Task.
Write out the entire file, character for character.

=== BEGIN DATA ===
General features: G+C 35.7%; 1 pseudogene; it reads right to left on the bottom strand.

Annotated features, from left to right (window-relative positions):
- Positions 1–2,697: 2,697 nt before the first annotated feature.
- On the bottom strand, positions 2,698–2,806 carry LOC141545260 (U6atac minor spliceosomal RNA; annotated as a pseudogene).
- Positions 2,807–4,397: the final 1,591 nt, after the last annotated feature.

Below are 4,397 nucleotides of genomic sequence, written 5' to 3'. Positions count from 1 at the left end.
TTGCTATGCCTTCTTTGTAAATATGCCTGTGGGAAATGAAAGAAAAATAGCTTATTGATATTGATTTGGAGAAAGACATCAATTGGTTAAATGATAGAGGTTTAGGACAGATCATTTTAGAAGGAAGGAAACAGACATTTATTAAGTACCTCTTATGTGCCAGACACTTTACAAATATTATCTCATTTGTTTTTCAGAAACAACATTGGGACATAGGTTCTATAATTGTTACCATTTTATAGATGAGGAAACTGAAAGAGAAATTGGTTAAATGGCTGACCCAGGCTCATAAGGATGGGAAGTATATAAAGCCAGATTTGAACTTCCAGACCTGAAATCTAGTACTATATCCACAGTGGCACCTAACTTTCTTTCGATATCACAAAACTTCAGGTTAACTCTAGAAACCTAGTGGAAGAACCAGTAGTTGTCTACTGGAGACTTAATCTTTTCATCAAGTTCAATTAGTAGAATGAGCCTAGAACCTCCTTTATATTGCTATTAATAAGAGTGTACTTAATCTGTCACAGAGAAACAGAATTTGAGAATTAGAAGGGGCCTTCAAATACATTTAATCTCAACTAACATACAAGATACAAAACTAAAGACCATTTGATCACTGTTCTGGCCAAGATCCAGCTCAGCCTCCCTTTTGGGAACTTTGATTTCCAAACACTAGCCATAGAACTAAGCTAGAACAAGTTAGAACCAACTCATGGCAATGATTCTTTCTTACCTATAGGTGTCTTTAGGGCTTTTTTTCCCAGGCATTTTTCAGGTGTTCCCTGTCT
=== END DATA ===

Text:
General features: G+C 35.7%; 1 pseudogene; it reads right to left on the bottom strand.

Annotated features, from left to right (window-relative positions):
- Positions 1–2,697: 2,697 nt before the first annotated feature.
- On the bottom strand, positions 2,698–2,806 carry LOC141545260 (U6atac minor spliceosomal RNA; annotated as a pseudogene).
- Positions 2,807–4,397: the final 1,591 nt, after the last annotated feature.

Below are 4,397 nucleotides of genomic sequence, written 5' to 3'. Positions count from 1 at the left end.
TTGCTATGCCTTCTTTGTAAATATGCCTGTGGGAAATGAAAGAAAAATAGCTTATTGATATTGATTTGGAGAAAGACATCAATTGGTTAAATGATAGAGGTTTAGGACAGATCATTTTAGAAGGAAGGAAACAGACATTTATTAAGTACCTCTTATGTGCCAGACACTTTACAAATATTATCTCATTTGTTTTTCAGAAACAACATTGGGACATAGGTTCTATAATTGTTACCATTTTATAGATGAGGAAACTGAAAGAGAAATTGGTTAAATGGCTGACCCAGGCTCATAAGGATGGGAAGTATATAAAGCCAGATTTGAACTTCCAGACCTGAAATCTAGTACTATATCCACAGTGGCACCTAACTTTCTTTCGATATCACAAAACTTCAGGTTAACTCTAGAAACCTAGTGGAAGAACCAGTAGTTGTCTACTGGAGACTTAATCTTTTCATCAAGTTCAATTAGTAGAATGAGCCTAGAACCTCCTTTATATTGCTATTAATAAGAGTGTACTTAATCTGTCACAGAGAAACAGAATTTGAGAATTAGAAGGGGCCTTCAAATACATTTAATCTCAACTAACATACAAGATACAAAACTAAAGACCATTTGATCACTGTTCTGGCCAAGATCCAGCTCAGCCTCCCTTTTGGGAACTTTGATTTCCAAACACTAGCCATAGAACTAAGCTAGAACAAGTTAGAACCAACTCATGGCAATGATTCTTTCTTACCTATAGGTGTCTTTAGGGCTTTTTTTCCCAGGCATTTTTCAGGTGTTCCCTGTCT